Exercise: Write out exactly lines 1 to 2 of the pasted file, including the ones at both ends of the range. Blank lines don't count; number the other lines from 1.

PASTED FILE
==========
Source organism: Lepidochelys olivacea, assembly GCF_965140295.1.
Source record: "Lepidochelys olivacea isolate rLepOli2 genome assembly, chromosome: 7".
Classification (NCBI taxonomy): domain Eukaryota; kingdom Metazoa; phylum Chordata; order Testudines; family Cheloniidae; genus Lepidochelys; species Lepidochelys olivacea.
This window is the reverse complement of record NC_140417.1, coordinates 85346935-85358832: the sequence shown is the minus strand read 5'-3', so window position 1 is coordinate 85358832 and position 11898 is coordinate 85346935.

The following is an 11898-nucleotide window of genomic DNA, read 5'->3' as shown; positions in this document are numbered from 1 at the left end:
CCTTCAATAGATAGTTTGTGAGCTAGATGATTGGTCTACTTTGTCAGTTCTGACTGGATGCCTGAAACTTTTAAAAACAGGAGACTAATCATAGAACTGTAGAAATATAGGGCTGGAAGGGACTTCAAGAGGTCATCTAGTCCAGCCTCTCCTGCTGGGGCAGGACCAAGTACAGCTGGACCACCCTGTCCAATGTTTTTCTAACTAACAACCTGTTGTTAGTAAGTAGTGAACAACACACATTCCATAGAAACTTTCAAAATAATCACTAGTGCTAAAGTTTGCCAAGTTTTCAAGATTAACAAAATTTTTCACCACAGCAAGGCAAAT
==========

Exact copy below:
Source organism: Lepidochelys olivacea, assembly GCF_965140295.1.
Source record: "Lepidochelys olivacea isolate rLepOli2 genome assembly, chromosome: 7".